This is very similar to statements by Michael Blyth, a British Royal Marine, who was head of security on Diego Garcia in 2001-2002. He said in testimony to the High Court that while a permanent site was ruled out, the possibility of using the island “for the purpose of prisoner transfers and/or detention was raised occasionally ... by US officials.”
The UN former special envoy on torture, Manfred Nowak, stated in 2008 that he had been told detainees were held on Diego Garcia in 2002 and 2003. Barry McCaffrey, a retired four-star US general, also said that detainees were held on Diego Garcia, but later retracted his claim.
Swiss senator Dick Marty, who led a Council of Europe investigation into the CIA’s use of European territory and air space, said that the island had been used and that some CIA officers had helped him during his investigation.
Time magazine cited a regional intelligence officer saying that a suspected Al Qaeda terrorist known as Hambali, believed to have been involved in the 2002 Bali bombing in which 202 people died, was taken to Diego Garcia and interrogated following his capture in August 2003.
Abdel Hakim Belhaj is a Libyan dissident opposed to former Libyan leader Muammar Gaddafi, who is suing the British government and three officials for “extraordinary rendition” via Diego Garcia, where his aircraft refuelled, to Libya in 2004. His lawyers have cited documents found in abandoned government offices in Tripoli after the 2011 NATO-led invasion of Libya to topple the Gaddafi regime and install a puppet government.
A letter from the senior MI6 officer, Sir Mark Allen, to Libya’s intelligence chief Musa Kusa, shows that thanks to help from British intelligence, the CIA planned to use Diego Garcia as a stopover for rendering him and his pregnant wife to be tortured in Libya. Belhaj claims that during his more than four years in a Libyan prison he was interrogated by US and British intelligence agents.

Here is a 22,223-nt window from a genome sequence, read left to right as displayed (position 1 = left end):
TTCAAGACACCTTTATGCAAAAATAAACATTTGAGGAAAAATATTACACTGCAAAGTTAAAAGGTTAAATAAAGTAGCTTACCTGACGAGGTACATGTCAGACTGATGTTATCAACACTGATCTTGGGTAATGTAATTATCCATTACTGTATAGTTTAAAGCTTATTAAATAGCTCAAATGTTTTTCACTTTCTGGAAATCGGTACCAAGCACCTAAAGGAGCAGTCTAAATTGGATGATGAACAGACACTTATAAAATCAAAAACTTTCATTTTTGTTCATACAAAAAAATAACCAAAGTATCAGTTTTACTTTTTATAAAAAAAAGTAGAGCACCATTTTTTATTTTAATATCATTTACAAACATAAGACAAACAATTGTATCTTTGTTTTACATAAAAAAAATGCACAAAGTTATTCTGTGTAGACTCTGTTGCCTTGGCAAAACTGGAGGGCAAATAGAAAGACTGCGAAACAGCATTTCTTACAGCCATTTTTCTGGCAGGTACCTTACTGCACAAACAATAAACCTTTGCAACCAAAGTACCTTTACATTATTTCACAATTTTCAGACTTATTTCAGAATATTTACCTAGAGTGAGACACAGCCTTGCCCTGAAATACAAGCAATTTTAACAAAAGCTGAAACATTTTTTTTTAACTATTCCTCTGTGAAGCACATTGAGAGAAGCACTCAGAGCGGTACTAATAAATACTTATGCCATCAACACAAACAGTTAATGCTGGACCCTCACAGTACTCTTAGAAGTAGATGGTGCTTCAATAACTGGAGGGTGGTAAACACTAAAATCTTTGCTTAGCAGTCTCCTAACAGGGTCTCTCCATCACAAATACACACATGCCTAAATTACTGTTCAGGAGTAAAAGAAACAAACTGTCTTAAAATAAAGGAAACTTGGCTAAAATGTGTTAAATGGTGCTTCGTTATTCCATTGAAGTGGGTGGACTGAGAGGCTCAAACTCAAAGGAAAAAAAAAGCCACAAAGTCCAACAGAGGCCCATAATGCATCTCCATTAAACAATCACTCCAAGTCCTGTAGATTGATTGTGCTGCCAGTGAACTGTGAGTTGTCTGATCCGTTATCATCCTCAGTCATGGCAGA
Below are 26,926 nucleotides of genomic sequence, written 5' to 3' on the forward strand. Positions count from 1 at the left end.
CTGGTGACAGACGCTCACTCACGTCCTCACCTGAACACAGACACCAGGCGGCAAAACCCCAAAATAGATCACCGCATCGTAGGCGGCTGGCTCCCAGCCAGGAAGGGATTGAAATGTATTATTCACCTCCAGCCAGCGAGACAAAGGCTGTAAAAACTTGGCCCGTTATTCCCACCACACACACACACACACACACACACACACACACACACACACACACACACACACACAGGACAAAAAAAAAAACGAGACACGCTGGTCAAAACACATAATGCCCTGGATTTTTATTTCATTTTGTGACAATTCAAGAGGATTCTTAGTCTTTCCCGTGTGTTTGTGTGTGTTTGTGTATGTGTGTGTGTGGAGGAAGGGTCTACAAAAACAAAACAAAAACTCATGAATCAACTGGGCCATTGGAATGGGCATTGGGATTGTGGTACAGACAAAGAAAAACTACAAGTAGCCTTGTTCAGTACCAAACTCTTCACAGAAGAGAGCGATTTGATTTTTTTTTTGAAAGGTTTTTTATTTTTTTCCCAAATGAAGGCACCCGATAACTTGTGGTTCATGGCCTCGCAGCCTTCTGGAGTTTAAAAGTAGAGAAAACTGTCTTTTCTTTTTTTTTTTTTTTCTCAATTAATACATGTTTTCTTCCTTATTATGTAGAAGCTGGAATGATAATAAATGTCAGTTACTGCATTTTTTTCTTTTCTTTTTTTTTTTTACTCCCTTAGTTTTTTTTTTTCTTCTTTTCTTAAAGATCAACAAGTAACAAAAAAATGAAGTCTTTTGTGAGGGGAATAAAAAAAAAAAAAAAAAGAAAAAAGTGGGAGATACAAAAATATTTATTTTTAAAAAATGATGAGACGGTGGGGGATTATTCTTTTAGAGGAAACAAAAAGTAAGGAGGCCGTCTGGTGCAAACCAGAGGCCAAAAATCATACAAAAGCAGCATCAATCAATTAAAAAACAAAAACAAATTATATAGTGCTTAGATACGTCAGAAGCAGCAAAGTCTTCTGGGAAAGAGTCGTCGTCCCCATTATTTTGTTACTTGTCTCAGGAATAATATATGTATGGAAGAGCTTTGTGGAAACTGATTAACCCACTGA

While it has been known for decades that Diego Garcia has some kind of US detention facility, the British government turned down an informal request from the US in 2001 to use it for a Guantanamo-type facility to hold hundreds of suspected “terrorist” prisoners from Afghanistan. The official UK government position is that it never gave the US explicit permission to use the island for its rendition, detention and torture program.
Successive British governments have sought to cover up what was going on.
To cite but one of the most damaging examples: Last July, when asked in parliament about the records of flights to and from the island, Conservative Foreign Office Minister Mark Simmonds claimed the records were “incomplete due to water damage” in June 2014. A week later, he said the “previously wet paper records have been dried out… no flight records have been lost as a result of the water damage.”
But in September, the Foreign Affairs Select Committee was told that the papers had been “damaged [by water] to the point of no longer being useful.”
Ministers refused to answer questions raised in parliament over whether the US had sought permission to use Diego Garcia for Belhaj and his wife’s rendition to Libya.
Last August, David Miliband implied that further evidence could well emerge—and as a former Labour Foreign Secretary, he is in a position to know.
In December, it was revealed that Britain had made repeated requests that its role be struck out from the US Senate Intelligence Committee’s executive summary of its report into torture by the CIA, itself only a summary of a 6,700-page classified report. In the event, the CIA and the Obama administration insisted that all references to the participation of other governments were omitted.